Traditional blues and bluegrass performer Jerron “Blind Boy” Paxton will open with songs and stories about the black roots of the banjo. This performance, which is free and open to the public, was made possible through the NEA-funded Black and Global Roots project, with support from Carolina Seminars and the Friday Center. Bring a picnic blanket and stay for a while!
Please join us at the Center for a lunchtime discussion with Kathleen DuVal, Associate Professor of History at UNC-Chapel Hill. DuVal’s talk, titled “Independence Lost: The Gulf Coast in the American Revolution,” focuses on the Revolutionary War on the Gulf Coast. There, Spaniards, Britons, Creeks, Chickasaws, Choctaws, Acadians, enslaved and free African Americans, and others—but not American revolutionaries—took advantage of the war to forward their own ambitions. Based on her research for a forthcoming book by the same title, “Independence Lost” tells an alternative story of the American Revolution with unexpected actors, forgotten events, and surprising consequences, including incorporation into a rising American republic.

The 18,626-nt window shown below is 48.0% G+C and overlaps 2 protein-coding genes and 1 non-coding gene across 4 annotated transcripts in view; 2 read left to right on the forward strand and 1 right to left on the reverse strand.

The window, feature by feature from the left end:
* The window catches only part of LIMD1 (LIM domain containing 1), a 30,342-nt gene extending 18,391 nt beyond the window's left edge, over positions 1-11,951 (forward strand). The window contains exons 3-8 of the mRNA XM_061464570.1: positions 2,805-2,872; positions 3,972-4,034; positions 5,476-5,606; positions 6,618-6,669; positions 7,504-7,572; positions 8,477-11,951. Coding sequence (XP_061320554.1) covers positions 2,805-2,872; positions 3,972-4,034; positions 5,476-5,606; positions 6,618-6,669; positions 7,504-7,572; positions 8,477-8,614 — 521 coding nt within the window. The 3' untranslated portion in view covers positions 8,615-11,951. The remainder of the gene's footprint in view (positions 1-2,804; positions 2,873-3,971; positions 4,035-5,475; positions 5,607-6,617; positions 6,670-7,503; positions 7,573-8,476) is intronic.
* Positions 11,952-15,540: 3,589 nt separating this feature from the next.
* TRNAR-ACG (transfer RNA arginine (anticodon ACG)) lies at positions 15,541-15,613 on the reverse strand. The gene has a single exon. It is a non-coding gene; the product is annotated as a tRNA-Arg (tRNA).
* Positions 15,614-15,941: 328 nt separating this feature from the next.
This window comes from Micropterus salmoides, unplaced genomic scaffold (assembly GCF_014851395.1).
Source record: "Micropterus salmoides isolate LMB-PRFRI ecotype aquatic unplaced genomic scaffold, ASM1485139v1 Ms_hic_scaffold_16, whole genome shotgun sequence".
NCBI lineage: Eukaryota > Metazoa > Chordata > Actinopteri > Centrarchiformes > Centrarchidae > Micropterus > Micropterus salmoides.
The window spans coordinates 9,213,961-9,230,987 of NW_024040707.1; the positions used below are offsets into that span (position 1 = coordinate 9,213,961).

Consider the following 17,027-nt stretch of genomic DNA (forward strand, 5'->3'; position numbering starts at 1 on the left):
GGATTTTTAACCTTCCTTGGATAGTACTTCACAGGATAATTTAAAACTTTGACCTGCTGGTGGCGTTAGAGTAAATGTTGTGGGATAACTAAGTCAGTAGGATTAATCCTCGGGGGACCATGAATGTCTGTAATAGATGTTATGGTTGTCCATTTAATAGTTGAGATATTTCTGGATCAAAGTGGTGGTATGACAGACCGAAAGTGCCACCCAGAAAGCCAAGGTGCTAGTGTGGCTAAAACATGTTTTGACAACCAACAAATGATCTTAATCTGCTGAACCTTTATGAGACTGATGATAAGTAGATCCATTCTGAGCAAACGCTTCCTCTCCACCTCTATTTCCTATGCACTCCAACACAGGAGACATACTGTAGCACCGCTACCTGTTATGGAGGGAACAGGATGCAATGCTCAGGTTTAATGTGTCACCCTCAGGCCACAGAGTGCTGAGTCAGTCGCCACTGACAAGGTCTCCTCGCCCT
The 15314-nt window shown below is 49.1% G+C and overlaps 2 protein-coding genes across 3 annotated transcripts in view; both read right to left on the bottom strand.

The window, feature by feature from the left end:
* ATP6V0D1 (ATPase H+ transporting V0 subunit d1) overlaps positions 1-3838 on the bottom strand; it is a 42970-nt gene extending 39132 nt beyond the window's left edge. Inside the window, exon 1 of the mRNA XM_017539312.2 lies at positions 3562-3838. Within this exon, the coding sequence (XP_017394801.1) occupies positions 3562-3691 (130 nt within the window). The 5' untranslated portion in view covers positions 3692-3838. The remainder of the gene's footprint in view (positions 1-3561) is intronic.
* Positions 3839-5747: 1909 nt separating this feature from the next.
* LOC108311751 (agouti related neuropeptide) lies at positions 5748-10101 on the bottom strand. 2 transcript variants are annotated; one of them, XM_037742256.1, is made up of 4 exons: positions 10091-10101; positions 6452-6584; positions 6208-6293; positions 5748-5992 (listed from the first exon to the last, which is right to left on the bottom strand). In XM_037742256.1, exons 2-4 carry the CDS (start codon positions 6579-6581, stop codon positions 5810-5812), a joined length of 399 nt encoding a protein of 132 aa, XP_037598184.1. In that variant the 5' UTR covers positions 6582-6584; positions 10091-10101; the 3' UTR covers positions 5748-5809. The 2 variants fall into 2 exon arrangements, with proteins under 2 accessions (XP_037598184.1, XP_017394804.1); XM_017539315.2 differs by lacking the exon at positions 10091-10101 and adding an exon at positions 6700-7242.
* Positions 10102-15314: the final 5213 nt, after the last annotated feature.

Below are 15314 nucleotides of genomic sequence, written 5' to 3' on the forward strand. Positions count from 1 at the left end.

A light lunch will be provided. Please RSVP to email@example.com.
When self-described “North Carolina-born banjoist, fiddler, singer-songwriter and nomad” Joe Troop graduated from UNC and moved to Buenos Aires, says his bandmate Diego Sánchez, “he ruined everything.” Before that, Sánchez had claimed to be “the only banjo player in Argentina.”
Now the acoustic world-music duo is returning stateside for their first U.S. tour, funded in part by a Kickstarter campaign. Join us on the porch at the Love House for a blend of traditional North Carolina and Latin American music, inspired at Carolina and perfected 5,000 miles away. This event is free and open to the public. Bring a picnic blanket and stay for a while!!